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Mon, Nov 19, 2001 - Page 3 News List

December 1 elections: Lien Chan makes appeal to former 'family' members

By Stephanie Low  /  STAFF REPORTER

KMT Chairman Lien Chan (連戰) yesterday called on former party comrades to "return to the family" and unite under the KMT banner to oppose the DPP in the Dec.1 elections.

"The KMT is an open-minded party. We happily welcome all comrades to return to their family," Lien said during a campaign rally for Hung Hsiu-chu (洪秀柱), the party's legislative candidate in Taipei County.

Lien's remark was widely interpreted as an indirect response to New Party co-founder Yok Mu-ming's (郁慕明) recent proposal for regrouping the KMT, People First Party and New Party into a another party after the elections.

"Let's unite the family and fight it out with the DPP on Dec. 1," Lien added.

The PFP and New Party, both of which are splinter groups from the KMT, claim to be followers of Sun Yat-sen's (孫中山) doctrines. They enjoy broad support among voters of mainland Chinese origin, who tend to be pro-unification.

Since the KMT expelled its pro-independence former chairman Lee Teng-hui (李登輝) it has been trying to restore support in this voter group to improve its chances of remaining the largest party in the legislature after the elections.

Lien said the voters would have to choose whether the "hard life" imposed by the DPP upon the people would come to an end.

Over the past 18 months of DPP rule, the country's unemployment rate, debts, suicide rate and crime rates have risen, while the economic growth rate, investment and people's incomes have nosedived, Lien said.

Under these circumstances, he said, the choice is "clear and simple," as the KMT is the party that created the Taiwan miracle in which the country's economy grew an average 8.1 percent a year.

"When choosing the KMT, we must unite and muster all our strength. Not a single vote can be wasted," Lien said.

The KMT was obliged to "restore order" to society, he continued, when some people were splitting the country along ethnic lines to "cheat votes out of the people for political interests."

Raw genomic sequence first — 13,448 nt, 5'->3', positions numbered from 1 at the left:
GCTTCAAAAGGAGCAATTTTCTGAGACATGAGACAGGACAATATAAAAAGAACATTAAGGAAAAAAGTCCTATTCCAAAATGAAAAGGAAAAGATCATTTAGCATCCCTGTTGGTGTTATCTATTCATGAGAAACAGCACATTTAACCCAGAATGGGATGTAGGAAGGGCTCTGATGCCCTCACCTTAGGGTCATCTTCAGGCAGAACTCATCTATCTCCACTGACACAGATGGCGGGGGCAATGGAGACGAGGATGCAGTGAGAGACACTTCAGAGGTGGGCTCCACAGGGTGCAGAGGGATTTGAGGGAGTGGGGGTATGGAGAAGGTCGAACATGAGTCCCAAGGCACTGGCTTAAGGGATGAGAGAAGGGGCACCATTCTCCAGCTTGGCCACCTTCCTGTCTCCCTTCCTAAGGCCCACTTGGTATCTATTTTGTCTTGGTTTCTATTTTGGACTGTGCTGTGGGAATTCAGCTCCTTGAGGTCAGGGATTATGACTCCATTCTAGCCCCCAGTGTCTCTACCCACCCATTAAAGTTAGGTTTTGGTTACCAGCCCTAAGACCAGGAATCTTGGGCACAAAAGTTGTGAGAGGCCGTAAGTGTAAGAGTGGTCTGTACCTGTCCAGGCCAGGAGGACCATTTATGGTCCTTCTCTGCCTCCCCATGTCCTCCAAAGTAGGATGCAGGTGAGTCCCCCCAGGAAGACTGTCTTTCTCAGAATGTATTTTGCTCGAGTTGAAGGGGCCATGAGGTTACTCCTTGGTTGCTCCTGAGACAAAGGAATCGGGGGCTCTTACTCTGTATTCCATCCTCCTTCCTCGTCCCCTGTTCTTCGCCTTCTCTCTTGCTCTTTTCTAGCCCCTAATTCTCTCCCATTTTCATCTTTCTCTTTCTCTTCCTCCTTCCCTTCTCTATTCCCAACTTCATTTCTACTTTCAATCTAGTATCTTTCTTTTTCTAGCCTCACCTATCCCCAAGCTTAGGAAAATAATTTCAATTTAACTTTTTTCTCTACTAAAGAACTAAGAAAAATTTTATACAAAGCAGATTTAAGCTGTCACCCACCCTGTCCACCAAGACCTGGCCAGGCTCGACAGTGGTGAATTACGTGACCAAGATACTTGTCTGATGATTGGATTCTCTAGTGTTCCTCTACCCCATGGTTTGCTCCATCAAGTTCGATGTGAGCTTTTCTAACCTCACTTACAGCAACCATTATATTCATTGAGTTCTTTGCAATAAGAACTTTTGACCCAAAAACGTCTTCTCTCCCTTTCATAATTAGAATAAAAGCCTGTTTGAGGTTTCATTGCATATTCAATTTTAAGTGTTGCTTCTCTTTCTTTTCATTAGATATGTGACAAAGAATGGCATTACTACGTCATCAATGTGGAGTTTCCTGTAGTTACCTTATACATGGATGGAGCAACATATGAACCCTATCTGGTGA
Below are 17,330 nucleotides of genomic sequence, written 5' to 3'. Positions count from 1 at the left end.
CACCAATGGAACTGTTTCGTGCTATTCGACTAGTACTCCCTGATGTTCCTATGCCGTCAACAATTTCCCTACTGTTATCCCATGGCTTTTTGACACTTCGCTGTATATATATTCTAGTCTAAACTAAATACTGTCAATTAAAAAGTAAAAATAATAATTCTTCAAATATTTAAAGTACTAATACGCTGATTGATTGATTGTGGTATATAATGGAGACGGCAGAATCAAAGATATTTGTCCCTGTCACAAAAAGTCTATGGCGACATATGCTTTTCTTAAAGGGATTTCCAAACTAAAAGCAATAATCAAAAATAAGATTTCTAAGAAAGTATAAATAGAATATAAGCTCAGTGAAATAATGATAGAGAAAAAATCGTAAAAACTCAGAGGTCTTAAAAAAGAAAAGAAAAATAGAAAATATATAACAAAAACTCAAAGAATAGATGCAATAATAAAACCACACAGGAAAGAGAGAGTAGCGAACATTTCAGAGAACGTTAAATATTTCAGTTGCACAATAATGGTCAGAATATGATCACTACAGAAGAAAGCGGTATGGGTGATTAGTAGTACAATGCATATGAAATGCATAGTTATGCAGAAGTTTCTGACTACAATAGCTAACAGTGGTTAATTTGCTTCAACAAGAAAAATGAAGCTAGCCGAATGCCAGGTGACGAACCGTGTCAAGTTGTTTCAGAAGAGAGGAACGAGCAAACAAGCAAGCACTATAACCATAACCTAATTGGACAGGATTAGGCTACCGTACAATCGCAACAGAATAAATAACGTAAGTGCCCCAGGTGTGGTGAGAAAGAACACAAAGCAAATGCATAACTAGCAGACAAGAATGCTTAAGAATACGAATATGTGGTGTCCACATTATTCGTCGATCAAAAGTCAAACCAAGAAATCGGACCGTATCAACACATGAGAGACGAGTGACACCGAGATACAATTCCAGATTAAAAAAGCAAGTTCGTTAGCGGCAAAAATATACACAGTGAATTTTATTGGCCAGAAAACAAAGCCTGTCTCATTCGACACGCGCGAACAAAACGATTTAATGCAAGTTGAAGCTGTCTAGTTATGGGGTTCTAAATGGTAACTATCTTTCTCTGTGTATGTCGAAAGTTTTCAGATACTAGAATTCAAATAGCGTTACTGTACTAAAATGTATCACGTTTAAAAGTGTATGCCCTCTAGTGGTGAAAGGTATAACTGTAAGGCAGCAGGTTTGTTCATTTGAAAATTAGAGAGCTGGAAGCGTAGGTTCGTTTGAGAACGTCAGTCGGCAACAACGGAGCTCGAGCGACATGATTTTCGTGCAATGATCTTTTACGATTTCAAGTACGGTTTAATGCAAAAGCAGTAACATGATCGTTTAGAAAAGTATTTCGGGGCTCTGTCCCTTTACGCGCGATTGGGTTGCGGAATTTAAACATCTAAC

Despite the rivalry between the KMT and DPP in the elections, a poll released yesterday showed that the percentage of people supporting a post-election KMT-DPP coalition was higher than that supporting a coalition of the KMT, PFP and New Party.

While 25.5 percent of respondents believed a KMT-DPP coalition would bring political stability, only 17.9 percent believed a KMT-PFP-New Party alliance would do the same.

The poll was conducted on Nov. 15 and Nov. 16 by Decision Making Research who interviewed 803 people. Among KMT supporters, 26.5 percent supported the idea of a KMT-DPP coalition, and another 21.6 percent said they preferred a "pan-blue" coalition.

On the role of the KMT, 43.3 percent thought the KMT should cooperate with the government, compared with 39.1 percent who thought the KMT should act as an opposition party.

KMT legislator Chen Horng-chi (陳鴻基) and Taipei City Council deputy Chen Hsueh-fen (陳雪芬), who first proposed a KMT-DPP coalition last week, reaffirmed yesterday that the idea was consistent with mainstream public opinion.

They urged the DPP to stop its mud-slinging campaign against the KMT to pave the way for post-election reconciliation.

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